41. ZZ says:


    I think you need to step aside for a bit and grab a smoothie or something.

    You really have no idea what you are talking about in regard to Eiland’s role in the decision making process for Joba being sent to the bullpen.

    Joba is never starting a game for this team again and likely will spend his entire career as a reliever. This has been clear for some time now even if some people wanted to keep the wool over their eyes on it. Take a breather and maybe come back without all the misplaced rage. Thanks.

    • bexarama says:

      hey ZZ,

      So this post made me laugh, but can you honestly answer me why you think Joba will/should never start again? I don’t think you hate him, despite what you think I think (figure THAT sentence out). But I do think you’ve been extremely dismissive of him and you haven’t really offered up any explanations on why they should basically give up on him, at all.

      • ZZ says:

        In terms of why he will never start again, Girardi basically shut the door on the less than 5% chance of that happening today. So he is done starting for the Yankees. For anyone else? Well, teams are not going to be lining up to sign Joba as a starter after 4 straight years of relieving. I think Joba will be a successful reliever and the Yankees will re-sign him as such or he will go out on the market as one.

        Why I think they should give up on him?

        2 reasons:

        1. You evaluate him today and how he has looked/pitched the past 2 years and he is simply not a guy you dream about as a front of the rotation pitcher. His ceiling is limited the way he pitches now. He is not worth it anymore. The Yankees only go with young players who have very high upside. They will only invest the development time and ups and downs with pitchers with very high upside. It is too risky for a team that has the WS as the goal every single year to operate otherwise.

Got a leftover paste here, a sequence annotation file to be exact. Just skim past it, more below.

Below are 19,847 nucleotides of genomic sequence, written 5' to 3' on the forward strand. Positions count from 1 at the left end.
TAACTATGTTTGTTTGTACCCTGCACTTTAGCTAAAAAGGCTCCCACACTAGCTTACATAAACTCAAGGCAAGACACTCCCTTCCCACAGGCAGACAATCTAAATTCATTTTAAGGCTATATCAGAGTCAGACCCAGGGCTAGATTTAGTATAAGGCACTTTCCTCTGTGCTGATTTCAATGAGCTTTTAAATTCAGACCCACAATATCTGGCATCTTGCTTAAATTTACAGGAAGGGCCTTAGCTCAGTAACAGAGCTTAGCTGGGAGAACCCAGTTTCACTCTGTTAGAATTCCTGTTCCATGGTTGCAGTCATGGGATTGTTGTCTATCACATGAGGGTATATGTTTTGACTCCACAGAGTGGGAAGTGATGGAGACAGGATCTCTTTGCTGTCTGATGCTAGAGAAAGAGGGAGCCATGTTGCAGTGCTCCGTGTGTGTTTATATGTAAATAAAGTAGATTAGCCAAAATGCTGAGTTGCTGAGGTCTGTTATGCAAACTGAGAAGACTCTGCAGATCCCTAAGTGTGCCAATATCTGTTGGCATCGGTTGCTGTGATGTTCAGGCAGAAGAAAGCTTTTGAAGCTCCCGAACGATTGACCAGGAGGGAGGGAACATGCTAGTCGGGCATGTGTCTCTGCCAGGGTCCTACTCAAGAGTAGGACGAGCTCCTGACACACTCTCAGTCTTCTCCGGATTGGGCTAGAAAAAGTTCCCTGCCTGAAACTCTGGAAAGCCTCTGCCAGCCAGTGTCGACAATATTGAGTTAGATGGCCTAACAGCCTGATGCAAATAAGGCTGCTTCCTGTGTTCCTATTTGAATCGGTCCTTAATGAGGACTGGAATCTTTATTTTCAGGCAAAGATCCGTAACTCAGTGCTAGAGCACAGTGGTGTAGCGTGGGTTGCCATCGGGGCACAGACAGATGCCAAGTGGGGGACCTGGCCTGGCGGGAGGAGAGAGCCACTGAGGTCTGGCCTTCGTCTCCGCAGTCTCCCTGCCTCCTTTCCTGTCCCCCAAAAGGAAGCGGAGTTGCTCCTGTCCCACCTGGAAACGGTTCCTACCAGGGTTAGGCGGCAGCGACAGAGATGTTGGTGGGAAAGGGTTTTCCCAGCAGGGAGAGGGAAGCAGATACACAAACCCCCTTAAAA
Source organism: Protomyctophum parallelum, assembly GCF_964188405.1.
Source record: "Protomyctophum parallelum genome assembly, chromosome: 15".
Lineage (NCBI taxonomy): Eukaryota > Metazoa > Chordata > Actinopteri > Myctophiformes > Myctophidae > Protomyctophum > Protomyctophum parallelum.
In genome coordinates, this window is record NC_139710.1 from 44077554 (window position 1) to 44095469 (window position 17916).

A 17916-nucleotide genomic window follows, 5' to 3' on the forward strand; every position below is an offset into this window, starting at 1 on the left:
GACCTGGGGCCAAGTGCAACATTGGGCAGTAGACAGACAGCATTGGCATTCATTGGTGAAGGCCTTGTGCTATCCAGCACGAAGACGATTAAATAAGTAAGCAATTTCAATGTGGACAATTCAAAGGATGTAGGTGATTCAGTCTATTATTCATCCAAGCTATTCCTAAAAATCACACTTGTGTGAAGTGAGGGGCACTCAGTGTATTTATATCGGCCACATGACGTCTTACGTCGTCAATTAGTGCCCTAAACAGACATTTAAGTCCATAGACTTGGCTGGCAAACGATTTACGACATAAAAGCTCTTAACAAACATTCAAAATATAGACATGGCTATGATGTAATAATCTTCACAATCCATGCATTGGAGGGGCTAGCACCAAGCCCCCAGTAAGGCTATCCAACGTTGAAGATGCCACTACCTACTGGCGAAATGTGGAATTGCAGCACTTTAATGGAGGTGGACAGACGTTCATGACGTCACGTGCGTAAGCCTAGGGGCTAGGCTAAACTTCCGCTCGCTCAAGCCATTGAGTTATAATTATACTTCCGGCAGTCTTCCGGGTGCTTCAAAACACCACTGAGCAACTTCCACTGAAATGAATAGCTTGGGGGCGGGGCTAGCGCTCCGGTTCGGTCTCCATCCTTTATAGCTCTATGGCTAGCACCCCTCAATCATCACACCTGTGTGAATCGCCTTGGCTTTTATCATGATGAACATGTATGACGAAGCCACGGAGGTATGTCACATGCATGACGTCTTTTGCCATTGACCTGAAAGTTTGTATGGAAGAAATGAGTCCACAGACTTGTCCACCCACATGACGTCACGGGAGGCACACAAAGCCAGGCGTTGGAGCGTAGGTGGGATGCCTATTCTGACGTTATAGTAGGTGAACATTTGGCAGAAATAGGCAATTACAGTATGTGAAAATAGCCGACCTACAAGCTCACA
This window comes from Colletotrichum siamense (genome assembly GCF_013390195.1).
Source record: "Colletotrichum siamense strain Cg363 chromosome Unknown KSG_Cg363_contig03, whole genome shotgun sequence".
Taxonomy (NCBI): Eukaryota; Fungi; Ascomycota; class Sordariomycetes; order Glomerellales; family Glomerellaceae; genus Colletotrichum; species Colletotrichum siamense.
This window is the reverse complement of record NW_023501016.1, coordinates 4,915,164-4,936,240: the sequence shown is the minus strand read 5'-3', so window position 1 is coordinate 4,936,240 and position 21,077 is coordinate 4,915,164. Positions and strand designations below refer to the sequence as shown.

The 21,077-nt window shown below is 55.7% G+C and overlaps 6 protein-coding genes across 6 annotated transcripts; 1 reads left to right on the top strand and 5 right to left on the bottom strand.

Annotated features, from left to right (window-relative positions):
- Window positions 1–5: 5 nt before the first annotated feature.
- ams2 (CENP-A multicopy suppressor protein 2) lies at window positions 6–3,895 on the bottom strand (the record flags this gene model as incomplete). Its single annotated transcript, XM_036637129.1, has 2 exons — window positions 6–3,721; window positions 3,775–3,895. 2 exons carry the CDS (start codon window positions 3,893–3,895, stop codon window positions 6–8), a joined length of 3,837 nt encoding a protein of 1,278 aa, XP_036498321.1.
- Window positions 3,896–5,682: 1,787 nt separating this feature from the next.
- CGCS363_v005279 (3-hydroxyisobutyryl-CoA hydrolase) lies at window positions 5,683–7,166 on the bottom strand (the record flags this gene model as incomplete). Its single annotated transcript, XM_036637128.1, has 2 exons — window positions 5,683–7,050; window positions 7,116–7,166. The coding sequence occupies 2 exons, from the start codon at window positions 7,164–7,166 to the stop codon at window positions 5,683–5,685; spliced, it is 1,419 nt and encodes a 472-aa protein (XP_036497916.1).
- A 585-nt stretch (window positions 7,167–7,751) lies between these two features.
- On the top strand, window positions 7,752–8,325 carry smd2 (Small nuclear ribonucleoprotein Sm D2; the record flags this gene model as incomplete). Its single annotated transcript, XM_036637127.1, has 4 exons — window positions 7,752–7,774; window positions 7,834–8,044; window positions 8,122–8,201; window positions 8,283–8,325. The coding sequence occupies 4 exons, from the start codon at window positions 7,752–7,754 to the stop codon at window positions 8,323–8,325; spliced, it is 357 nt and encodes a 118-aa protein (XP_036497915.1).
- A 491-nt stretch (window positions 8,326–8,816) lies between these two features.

2. Joba represents a significant opportunity cost as a starter on this team. Most people say Joba’s value is wasted as a reliever. I say he is MORE valuable as a reliever. Individual WAR does not matter when you are building a team. It is about maximizing ALL of your resources. Joba starting blocks someone else starting and that represents significant opportunity cost given Joba’s nature and ability now.

        I can go on much longer with these two points, but have wrote lengthy posts on those 2 things before. That is basically the long story short with Joba for me.

        • The Big City of Dreams says:

          More valuable as a middle reliever who can’t repeat his delivery, gives up multiple runs in tight games, and is in poor shape. Where is the value in that?

          “They will only invest the development time and ups and downs with pitchers with very high upside.”

          Incorrect they only invest in pitchers when they succeed but when they fail they get banished to the minors or traded. They don’t care about development. They only pretend to

  42. jbkx says:

    Duncan would shit like a Christmas goose the first time NYC media and fans had a reason to get into him. No guts to handle the pressure.

  43. Eirias says:

    Eiland was brought up for his familiarity with Hughes, Joba, etc. in the minors anyways, not overwhelming skill.

    I wish him luck and “meh” the loss.

  44. BxBomber says:

    Jesus, people are still on the “we can salvage Joba” kick?

    Guys, give it up, this is all he’s ever going to be. A rich man’s Kyle Farnsworth on his best day, a poor man’s Farnsworth on his worst.

    Cy Young could come out of the fucking grave and not make that cat a first line starter.